What Finland Can Teach Us About Universal Basic Income

Printed from: http://newbostonpost.com/2018/05/11/what-finland-can-teach-us-about-universal-basic-income/

 

In January 2017 Finland began giving some of its citizens free money.

The idea was simple. The government selected 2,000 unemployed people at random and started giving each 560 euros (about $670) a month for two years, with no strings attached. The participants, who are between 25 and 58 years old, are mandated to participate and required to remain in the experiment until the end of two years.

Now, many of the participants were receiving unemployment benefits that exceeded 560 euros before the experiment began. Such participants got additional funding from the government, such that the unemployment benefits remained the same during the experiment plus they got extra money. A major policy change for unemployed people taking part in the experiment is that they can earn income from work, without incurring a decrease in unemployment benefits. The Finland Social Security Institution (known as KELA) has been monitoring how participants behave with respect to seeking employment, as measured against a control group of 175,000 people who do not receive any additional money from the government.

Finnish government officials who supported the experiment wanted to find out if a policy change would incentivize unemployed people to step into the job market, even if it meant taking on part-time or poorly paid work. Supporters of the idea would have been encouraged if low-wage unemployed people pursued and engaged in temporary employment when they had some form of fixed income from the government.

So what happened? The results haven’t been made public. But we know that the government announced April 25 that the program won’t continue. It is widely thought that the results are not promising. If so, what does that mean for supporters of the idea, which finds advocates elsewhere in Europe and on the West Coast of the United States?

The hope of universal basic income advocates is that if the government pays everyone of working age a so-called universal basic income then everyone will have enough to meet basic needs, and those who want to make more money will work for it. It is argued that offering a universal basic income for all is compassionate social policy.

But what is compassion? The definition of the word includes ideas such as to have pity or mercy or to feel sympathy for another. A contemporary view of compassion would likely define it as giving to a needy person to alleviate suffering, with no conditions or strings attached.

Yet this kind of compassion is too simplistic to help solve deeper social problems. It works on neither religious nor sociological grounds, because it leaves little room for freedom, dignity, or self-determination.

The rhetoric of universal basic income supporters betrays a bias, because it implies that work is simply a means to an end, and that the end, which is money, is the most important focus. If work were simply a means to an end, then one could call any funding that an individual gets “income.” Traditionally, only money coming from work engagements has been called income. Furthermore, if work were simply a means to an end, then it would not matter if robots did all the work in society and citizens had a minor role, as long as everyone got payments deposited into their accounts monthly by government. This bias is likely also a reason why many people judge specific kinds of work as being undignified because the wages are too low.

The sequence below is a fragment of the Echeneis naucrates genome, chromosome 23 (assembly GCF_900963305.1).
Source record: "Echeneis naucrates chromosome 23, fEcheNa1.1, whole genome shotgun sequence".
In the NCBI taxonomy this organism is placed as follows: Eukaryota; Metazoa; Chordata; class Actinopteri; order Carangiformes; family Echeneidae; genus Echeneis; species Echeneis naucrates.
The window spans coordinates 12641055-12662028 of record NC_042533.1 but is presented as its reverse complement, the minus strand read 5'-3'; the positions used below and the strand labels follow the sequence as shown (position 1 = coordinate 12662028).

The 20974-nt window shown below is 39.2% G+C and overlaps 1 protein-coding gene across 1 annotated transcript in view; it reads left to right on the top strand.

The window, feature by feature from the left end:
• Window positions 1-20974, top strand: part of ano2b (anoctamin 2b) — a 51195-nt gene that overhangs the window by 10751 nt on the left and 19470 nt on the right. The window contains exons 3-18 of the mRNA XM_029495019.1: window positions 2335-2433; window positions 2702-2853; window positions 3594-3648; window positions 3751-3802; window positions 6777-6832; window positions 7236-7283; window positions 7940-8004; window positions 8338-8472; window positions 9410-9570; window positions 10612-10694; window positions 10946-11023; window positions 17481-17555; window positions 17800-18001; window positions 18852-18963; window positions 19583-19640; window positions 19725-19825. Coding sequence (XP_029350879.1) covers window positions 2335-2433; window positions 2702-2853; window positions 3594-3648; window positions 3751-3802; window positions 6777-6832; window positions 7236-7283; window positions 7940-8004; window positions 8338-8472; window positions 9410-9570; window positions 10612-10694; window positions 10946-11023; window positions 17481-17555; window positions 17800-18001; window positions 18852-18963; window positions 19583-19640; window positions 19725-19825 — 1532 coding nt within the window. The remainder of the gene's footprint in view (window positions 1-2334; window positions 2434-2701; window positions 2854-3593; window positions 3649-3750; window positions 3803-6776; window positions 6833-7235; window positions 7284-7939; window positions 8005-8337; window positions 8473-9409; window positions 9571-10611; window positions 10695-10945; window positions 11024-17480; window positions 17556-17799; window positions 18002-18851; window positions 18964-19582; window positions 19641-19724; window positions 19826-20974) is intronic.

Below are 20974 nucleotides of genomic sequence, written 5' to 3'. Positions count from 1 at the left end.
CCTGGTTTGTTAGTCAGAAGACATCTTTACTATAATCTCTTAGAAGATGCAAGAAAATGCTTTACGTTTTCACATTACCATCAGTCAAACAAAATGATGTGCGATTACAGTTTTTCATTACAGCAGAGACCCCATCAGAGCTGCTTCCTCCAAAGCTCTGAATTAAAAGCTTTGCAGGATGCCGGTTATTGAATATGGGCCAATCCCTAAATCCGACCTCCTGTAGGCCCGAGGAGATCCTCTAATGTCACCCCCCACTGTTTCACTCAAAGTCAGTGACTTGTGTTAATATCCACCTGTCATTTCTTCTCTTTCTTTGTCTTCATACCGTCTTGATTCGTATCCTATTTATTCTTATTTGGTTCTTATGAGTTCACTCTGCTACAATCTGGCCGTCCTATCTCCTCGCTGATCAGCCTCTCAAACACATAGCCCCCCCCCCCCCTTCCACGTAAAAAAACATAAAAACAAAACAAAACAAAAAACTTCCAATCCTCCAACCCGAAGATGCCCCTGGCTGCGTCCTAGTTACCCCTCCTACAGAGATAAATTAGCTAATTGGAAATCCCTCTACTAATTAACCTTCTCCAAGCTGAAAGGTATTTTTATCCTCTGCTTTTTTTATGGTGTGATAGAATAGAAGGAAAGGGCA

However, human experience, Judeo-Christian ethics, religion, and history suggest that the role of work in society is much deeper and more significant than the amount of money that a job pays. To begin with, a feeling of satisfaction comes from knowing that one’s contribution is needed in society. Second, a sense of dignity comes from knowing that one’s performance matters in an organization. Third, a sense of fulfillment stems from doing good work and meeting human needs through one’s effort, discipline, and self-sacrifice.

Work develops character. Without meaningful work, we would have less opportunity to use, hone, and develop our gifts, and hence we would have limited opportunity for self-actualization or self-realization. These are some of the reasons why our feelings toward our wages and the meanings we attach to work are different from other kinds of money flows we may receive.

If work is so important, then our policy makers and executives could show compassion by encouraging more opportunities to work and by promoting policies that encourage universal work re-entry. Policy makers should work with private sector executives to provide, not free money, but a set of incentives and a growing number of re-entry level jobs for those who seek work, not merely because it gives them extra income, but because it offers them a way to contribute to society and develop as a person. 

This means that we need to explore framing the problem in a different way. For example, what will happen to the willingness of unemployed people to take a job for low wages if the work offered contacts that might be useful in the long run, opportunity to learn, and potential to make meaningful impacts on the lives of others? If we approach the problem that way, I suspect that we will develop new organizational models that are more sustainable than universal basic income.

 

Nick Dedeke is a teacher and writer.

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